Special Issue "Transport Infrastructures and Inbound Tourist Mobility"
Deadline for manuscript submissions: 31 October 2021.
Interests: transport economics; accessibility; service quality; tourism and transport; demand analysis
Special Issues and Collections in MDPI journals
The COVID-19 pandemic is causing a collapse in airports and tourism activities, and today, despite the good news of the existing vaccines, the situation seems as though it will worsen in the coming months. There is no real prospect of improvement, and the passenger traffic necessary to alleviate the economic downturn at airports and in the tourism industry is not foreseeable on the horizon. New COVID-19 variants are forcing national governments to once again enforce lockdown measures and new travel restrictions. As a result, it is likely that the more optimistic forecasts of aviation recovery will fail to materialize. Further travel restrictions, the prohibition of nonessential travel and travel bans with some countries are making the recovery in passenger traffic implausible.
Accordingly, airports and the tourism industry are facing an unprecedented contraction that will need to be addressed through smart, flexible and effective policies that go beyond state aid. The main issue here is re-boosting passenger numbers taking into account the sanitary recommendations that make passengers trust that air transport is safe. Such policy measures have been considered by the European Travel Commission (ETC) as an indispensable way of restoring air connectivity in Europe. The local economies in some regions, especially those whose tourism dependence is high, depend on restoring air traffic. Eduardo Santander, the Executive Director of ETC, said: “What we are asking for is only the support which is proportionate to the severity of the crisis and the outlook we now face. This is about making sure the aviation infrastructure does not suffer irreversible damage, which would in turn create an instant ripple effect through the tourism ecosystem and the local communities dependent upon them. We need urgent action – every day counts”.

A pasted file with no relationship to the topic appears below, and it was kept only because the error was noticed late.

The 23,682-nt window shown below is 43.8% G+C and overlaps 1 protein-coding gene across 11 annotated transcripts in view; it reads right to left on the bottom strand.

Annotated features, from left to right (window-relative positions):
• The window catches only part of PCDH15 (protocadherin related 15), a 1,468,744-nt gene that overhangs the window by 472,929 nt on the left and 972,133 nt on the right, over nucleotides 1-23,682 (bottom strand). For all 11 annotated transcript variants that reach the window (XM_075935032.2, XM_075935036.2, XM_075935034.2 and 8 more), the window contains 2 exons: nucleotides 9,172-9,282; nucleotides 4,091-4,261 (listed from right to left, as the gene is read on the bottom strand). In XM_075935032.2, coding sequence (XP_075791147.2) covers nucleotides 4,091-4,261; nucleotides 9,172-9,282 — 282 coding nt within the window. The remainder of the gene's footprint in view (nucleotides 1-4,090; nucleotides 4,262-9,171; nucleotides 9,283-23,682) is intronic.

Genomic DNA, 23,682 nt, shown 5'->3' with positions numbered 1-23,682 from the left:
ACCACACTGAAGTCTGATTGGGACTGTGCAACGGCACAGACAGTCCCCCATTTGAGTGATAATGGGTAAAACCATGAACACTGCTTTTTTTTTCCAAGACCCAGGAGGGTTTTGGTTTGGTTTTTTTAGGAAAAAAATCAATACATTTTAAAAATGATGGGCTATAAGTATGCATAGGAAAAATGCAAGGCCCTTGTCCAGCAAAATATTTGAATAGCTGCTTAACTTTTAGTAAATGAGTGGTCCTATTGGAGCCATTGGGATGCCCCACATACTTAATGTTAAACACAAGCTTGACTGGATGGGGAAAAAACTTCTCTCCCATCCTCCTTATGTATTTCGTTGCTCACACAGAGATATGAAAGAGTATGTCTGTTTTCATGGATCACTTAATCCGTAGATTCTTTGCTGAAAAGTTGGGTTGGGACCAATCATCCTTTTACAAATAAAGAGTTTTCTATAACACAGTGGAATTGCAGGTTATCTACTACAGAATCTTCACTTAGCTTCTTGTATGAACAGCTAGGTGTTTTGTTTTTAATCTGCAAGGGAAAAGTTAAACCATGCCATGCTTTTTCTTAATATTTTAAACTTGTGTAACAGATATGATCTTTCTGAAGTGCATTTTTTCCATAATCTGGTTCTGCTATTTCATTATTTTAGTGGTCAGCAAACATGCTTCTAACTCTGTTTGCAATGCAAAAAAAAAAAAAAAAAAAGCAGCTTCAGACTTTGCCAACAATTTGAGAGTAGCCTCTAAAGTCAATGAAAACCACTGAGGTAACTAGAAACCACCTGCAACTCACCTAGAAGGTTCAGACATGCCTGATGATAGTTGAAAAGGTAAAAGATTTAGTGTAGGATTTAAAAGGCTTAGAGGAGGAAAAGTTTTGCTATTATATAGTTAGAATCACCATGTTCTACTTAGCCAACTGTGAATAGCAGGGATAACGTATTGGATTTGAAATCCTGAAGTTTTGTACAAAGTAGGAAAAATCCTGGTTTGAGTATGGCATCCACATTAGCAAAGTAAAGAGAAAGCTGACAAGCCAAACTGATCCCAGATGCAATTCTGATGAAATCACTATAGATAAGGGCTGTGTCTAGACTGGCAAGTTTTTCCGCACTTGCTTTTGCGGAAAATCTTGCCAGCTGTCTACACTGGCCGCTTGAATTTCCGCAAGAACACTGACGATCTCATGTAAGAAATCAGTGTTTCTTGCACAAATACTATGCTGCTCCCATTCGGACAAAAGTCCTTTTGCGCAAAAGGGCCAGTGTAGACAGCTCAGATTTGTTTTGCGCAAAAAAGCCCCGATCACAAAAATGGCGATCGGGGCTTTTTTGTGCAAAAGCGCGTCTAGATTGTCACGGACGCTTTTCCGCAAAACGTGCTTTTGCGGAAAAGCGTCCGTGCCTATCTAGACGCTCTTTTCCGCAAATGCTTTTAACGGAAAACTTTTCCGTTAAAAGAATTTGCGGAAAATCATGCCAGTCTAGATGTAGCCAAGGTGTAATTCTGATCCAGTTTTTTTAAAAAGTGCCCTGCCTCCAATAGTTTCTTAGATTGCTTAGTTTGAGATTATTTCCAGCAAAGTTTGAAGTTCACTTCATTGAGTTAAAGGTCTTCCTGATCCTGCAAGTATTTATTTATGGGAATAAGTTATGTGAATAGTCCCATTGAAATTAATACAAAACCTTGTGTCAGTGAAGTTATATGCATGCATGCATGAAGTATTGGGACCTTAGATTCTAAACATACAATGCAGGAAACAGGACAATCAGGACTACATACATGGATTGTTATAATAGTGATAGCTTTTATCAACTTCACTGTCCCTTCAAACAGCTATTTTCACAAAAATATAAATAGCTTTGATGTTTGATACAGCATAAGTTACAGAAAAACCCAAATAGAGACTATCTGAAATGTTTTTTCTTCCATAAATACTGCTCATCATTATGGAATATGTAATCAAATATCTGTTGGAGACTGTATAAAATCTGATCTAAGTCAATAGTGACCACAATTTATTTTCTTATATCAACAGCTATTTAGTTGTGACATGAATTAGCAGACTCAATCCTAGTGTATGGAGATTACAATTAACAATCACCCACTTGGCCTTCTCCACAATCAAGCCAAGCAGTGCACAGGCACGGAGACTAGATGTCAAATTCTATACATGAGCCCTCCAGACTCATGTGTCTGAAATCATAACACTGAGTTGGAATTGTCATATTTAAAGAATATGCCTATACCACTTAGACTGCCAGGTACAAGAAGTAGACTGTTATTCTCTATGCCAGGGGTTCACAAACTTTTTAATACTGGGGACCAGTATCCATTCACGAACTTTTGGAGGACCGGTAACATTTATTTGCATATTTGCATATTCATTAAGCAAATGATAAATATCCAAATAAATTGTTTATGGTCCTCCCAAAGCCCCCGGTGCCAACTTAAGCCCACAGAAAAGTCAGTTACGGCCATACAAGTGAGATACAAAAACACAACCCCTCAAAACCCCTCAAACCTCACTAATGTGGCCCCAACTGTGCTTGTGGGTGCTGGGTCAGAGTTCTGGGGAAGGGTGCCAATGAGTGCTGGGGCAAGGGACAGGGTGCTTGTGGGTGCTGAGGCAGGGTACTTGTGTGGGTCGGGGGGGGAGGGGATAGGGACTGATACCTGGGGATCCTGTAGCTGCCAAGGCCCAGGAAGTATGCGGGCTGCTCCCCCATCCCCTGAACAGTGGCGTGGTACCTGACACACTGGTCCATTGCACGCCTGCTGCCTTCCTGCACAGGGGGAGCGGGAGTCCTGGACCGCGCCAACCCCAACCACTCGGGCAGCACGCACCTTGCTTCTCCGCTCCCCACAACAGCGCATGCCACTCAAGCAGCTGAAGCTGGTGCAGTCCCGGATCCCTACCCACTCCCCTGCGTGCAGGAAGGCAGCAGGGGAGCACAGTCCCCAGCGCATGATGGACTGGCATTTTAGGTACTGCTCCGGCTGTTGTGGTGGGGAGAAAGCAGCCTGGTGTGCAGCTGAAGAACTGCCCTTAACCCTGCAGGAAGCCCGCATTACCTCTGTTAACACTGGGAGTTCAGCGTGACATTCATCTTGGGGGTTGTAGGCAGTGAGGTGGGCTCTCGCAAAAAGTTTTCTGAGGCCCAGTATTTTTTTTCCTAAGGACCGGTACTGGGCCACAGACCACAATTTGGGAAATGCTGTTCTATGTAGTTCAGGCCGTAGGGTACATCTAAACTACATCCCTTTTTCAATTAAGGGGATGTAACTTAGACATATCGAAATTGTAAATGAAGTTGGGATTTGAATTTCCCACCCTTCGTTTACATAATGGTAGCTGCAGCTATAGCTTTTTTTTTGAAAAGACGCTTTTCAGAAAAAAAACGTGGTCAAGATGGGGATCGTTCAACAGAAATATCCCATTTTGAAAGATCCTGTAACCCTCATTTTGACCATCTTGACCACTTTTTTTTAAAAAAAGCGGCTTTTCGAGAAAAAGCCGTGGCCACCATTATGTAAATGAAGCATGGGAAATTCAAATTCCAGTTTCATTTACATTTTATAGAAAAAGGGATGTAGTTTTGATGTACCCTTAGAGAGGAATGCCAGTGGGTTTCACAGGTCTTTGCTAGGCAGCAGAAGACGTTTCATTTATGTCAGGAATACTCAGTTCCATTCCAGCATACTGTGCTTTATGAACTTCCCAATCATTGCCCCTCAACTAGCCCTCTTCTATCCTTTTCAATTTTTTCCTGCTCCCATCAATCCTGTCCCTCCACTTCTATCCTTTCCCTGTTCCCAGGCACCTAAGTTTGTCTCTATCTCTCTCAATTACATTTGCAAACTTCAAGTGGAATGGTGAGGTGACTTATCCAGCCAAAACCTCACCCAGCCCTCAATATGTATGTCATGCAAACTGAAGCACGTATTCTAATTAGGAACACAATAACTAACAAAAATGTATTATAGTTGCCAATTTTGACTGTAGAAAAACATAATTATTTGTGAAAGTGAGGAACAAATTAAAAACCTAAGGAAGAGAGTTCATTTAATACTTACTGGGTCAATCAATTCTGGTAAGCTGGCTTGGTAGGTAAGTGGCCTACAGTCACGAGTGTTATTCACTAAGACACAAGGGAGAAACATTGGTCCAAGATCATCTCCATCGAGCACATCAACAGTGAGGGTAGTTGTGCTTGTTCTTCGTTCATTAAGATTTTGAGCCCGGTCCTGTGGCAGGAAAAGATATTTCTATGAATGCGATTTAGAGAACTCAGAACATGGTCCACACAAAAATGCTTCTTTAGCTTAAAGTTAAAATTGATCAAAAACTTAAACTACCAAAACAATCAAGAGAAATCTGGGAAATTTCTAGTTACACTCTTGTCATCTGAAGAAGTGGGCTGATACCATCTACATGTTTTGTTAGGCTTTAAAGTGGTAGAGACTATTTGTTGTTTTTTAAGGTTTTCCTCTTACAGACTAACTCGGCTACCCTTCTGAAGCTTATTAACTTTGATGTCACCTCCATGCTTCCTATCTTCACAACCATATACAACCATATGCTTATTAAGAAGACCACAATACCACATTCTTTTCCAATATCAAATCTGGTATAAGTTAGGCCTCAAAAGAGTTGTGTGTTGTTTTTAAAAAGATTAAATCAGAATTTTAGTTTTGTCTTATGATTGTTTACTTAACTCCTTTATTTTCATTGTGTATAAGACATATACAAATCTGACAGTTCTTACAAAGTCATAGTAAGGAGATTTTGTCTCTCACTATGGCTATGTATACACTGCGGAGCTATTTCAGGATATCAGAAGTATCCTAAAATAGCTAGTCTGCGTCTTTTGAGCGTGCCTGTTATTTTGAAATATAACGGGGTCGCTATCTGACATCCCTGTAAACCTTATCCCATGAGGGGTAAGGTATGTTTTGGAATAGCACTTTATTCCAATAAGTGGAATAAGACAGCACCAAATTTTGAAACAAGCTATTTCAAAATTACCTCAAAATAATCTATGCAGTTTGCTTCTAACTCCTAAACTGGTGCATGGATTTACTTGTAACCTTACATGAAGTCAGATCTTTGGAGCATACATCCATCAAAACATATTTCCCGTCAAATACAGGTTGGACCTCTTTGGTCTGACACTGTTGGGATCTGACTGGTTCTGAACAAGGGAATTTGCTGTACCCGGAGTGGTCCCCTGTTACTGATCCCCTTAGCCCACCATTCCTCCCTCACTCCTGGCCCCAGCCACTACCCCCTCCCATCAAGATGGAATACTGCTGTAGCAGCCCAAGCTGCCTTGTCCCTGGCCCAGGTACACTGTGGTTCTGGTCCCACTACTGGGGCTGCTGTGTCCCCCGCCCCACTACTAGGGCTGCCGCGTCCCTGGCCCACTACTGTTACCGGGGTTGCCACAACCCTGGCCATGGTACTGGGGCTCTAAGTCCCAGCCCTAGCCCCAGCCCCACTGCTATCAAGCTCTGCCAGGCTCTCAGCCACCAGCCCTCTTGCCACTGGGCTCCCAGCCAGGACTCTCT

ETC applauded the new guidelines for COVID-19 testing and the quarantine of air travelers set out by the European Centre for Disease Control (ECDC) and the European Union Aviation Safety Agency (EASA) (02 December 2020), which provide a clear pathway for EU governments to make informed decisions on travel measures during the COVID-19 pandemic with. Based on the latest scientific evidence and information, the guidelines indicated that the prevalence of COVID-19 among travelers was estimated to be lower than is the case for the general population. Most notably, quarantine or systematic testing for SARS-CoV-2 for air travelers was not recommended in the current epidemiological situation. Thus, it is not clear why the guidelines have not been followed by the EU governments.